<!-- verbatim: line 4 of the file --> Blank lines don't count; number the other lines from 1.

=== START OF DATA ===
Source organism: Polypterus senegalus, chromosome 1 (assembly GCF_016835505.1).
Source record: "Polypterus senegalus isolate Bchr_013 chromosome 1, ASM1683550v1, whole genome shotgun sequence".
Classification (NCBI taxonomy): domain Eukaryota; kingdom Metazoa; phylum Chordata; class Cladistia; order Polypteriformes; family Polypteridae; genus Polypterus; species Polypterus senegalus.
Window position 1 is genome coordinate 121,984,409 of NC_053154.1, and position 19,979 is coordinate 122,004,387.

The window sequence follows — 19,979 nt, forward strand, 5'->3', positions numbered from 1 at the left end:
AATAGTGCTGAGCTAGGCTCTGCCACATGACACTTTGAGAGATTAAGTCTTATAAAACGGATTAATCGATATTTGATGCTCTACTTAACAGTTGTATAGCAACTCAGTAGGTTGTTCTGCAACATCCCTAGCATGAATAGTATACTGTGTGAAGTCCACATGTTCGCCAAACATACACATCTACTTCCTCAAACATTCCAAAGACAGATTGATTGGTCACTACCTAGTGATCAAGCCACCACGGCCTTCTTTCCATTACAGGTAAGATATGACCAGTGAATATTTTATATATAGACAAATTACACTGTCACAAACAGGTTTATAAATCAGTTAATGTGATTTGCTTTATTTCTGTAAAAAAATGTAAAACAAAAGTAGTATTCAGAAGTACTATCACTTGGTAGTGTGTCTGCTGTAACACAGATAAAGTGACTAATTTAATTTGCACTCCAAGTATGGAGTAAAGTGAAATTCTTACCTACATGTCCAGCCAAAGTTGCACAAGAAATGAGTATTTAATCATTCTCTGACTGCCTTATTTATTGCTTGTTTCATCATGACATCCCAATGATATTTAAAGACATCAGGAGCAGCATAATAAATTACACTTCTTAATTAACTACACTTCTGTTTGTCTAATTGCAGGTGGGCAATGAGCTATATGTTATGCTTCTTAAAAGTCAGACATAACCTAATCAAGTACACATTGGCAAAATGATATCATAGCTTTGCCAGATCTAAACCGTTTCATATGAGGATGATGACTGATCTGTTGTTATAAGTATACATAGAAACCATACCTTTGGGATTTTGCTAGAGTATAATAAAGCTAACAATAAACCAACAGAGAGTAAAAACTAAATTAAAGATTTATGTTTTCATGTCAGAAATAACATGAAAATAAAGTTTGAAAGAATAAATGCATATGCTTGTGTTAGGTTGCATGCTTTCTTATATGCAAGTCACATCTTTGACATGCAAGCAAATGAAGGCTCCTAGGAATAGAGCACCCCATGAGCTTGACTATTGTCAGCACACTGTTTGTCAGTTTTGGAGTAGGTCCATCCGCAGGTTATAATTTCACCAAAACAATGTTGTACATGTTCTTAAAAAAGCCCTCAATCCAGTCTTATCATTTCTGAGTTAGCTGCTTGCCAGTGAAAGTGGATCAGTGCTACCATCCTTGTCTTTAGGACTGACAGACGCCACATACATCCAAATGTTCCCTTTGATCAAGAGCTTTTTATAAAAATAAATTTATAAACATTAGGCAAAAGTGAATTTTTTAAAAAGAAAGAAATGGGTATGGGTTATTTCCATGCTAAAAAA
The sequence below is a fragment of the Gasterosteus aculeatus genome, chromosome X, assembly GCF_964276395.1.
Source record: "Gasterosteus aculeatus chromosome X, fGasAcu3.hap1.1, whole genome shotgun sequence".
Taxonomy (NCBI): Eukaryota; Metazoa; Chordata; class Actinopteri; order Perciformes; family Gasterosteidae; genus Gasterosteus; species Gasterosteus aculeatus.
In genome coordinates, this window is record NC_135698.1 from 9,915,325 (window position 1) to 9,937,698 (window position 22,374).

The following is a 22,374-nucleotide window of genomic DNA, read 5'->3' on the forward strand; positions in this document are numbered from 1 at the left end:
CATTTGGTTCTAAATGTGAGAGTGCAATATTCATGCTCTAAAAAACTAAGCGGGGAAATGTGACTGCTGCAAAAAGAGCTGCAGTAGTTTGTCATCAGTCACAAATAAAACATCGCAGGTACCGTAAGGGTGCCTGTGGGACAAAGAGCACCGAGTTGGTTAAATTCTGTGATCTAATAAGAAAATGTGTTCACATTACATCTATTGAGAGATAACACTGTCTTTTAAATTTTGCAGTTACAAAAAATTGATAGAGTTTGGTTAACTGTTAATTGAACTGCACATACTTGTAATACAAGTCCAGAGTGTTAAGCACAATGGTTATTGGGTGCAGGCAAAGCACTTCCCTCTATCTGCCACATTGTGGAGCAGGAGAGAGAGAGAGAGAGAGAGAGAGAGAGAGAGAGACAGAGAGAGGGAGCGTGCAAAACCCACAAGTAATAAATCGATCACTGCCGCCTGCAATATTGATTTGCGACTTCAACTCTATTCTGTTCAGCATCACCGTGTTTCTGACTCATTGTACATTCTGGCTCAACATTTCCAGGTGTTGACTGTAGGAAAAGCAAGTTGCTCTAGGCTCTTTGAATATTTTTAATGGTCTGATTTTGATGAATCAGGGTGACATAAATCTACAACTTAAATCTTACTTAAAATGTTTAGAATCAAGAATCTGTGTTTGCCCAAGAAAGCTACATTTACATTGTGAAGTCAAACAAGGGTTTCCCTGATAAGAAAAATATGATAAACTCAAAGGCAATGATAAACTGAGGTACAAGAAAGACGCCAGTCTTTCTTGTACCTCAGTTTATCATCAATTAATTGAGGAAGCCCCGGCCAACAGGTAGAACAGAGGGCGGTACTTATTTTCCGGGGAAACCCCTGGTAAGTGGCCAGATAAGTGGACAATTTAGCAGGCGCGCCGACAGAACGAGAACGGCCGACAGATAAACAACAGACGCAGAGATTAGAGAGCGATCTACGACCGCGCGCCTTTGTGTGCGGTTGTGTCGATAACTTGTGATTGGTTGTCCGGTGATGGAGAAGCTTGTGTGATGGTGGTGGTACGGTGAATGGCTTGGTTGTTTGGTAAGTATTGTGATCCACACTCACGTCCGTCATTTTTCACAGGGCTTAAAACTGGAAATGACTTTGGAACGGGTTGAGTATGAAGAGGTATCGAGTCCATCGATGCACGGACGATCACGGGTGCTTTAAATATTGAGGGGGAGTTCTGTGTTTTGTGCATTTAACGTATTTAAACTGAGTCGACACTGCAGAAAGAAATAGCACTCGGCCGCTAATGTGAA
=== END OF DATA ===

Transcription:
Window position 1 is genome coordinate 121,984,409 of NC_053154.1, and position 19,979 is coordinate 122,004,387.